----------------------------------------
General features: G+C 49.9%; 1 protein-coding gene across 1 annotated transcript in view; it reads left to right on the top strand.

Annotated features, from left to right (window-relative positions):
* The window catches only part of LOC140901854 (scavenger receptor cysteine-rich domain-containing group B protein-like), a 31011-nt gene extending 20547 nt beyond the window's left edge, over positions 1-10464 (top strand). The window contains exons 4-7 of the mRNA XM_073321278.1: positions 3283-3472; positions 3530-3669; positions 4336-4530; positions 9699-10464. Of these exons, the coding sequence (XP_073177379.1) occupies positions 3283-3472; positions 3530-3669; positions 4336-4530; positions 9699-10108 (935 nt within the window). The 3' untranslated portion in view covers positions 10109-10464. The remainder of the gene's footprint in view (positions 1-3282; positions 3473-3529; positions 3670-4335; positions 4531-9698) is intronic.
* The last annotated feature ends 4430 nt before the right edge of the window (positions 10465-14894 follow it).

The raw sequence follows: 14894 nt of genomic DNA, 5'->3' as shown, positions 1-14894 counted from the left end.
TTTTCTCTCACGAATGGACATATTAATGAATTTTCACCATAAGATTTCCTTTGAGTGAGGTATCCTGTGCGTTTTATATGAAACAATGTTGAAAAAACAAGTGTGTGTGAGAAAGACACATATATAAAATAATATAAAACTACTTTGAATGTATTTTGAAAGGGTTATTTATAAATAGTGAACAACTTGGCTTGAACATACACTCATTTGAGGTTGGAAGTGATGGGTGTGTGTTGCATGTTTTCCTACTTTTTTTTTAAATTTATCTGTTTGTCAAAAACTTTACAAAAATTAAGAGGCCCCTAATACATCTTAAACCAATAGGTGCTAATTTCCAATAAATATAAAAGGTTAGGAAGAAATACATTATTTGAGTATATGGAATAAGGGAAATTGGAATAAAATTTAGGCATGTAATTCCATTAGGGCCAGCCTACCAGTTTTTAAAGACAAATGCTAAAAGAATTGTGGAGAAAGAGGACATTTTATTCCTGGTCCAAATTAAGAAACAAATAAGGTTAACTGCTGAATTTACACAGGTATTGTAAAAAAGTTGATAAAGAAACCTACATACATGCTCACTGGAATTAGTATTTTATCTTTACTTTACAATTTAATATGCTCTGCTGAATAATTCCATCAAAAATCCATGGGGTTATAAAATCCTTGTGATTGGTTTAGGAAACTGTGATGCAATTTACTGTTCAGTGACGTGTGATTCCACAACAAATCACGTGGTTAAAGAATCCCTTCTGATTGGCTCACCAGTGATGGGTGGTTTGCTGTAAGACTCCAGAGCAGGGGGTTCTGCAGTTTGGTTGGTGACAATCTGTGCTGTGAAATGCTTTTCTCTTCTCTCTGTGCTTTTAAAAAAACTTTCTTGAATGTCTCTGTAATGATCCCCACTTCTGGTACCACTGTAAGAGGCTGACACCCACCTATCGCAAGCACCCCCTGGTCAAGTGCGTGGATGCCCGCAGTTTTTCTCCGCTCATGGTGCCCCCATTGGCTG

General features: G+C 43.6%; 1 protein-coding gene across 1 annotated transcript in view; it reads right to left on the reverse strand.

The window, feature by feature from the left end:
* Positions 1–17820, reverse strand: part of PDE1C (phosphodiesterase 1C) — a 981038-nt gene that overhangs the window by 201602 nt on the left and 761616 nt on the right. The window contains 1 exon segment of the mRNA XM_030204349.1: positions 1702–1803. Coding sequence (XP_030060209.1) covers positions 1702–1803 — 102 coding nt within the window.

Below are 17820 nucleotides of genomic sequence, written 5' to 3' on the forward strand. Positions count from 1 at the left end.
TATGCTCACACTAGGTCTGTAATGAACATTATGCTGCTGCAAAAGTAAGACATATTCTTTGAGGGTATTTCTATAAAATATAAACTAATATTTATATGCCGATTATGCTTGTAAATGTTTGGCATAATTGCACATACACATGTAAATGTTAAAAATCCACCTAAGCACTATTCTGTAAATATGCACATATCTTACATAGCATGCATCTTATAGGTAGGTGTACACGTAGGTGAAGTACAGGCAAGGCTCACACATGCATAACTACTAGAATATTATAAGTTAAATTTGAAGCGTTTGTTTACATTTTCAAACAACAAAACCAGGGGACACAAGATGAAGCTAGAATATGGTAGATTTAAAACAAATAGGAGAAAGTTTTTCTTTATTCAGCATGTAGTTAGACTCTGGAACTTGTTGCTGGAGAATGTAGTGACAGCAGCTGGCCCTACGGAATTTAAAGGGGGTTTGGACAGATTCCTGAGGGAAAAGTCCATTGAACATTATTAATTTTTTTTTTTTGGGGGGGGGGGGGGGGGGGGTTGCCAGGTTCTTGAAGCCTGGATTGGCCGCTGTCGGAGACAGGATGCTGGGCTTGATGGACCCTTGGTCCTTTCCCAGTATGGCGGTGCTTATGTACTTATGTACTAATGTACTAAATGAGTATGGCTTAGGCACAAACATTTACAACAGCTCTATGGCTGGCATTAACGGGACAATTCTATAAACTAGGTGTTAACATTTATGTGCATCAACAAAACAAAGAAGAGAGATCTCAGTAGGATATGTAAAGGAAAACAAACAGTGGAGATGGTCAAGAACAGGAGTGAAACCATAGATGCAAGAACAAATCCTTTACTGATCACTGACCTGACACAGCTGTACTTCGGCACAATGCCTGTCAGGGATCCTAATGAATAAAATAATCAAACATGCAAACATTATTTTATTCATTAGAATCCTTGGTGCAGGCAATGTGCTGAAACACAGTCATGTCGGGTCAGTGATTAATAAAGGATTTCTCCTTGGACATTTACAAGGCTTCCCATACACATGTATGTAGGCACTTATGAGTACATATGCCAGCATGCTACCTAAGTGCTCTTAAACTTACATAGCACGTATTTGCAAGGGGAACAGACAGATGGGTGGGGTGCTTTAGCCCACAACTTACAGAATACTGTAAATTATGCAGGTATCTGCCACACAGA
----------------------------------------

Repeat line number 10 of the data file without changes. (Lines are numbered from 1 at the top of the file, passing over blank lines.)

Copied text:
Below are 17820 nucleotides of genomic sequence, written 5' to 3' on the forward strand. Positions count from 1 at the left end.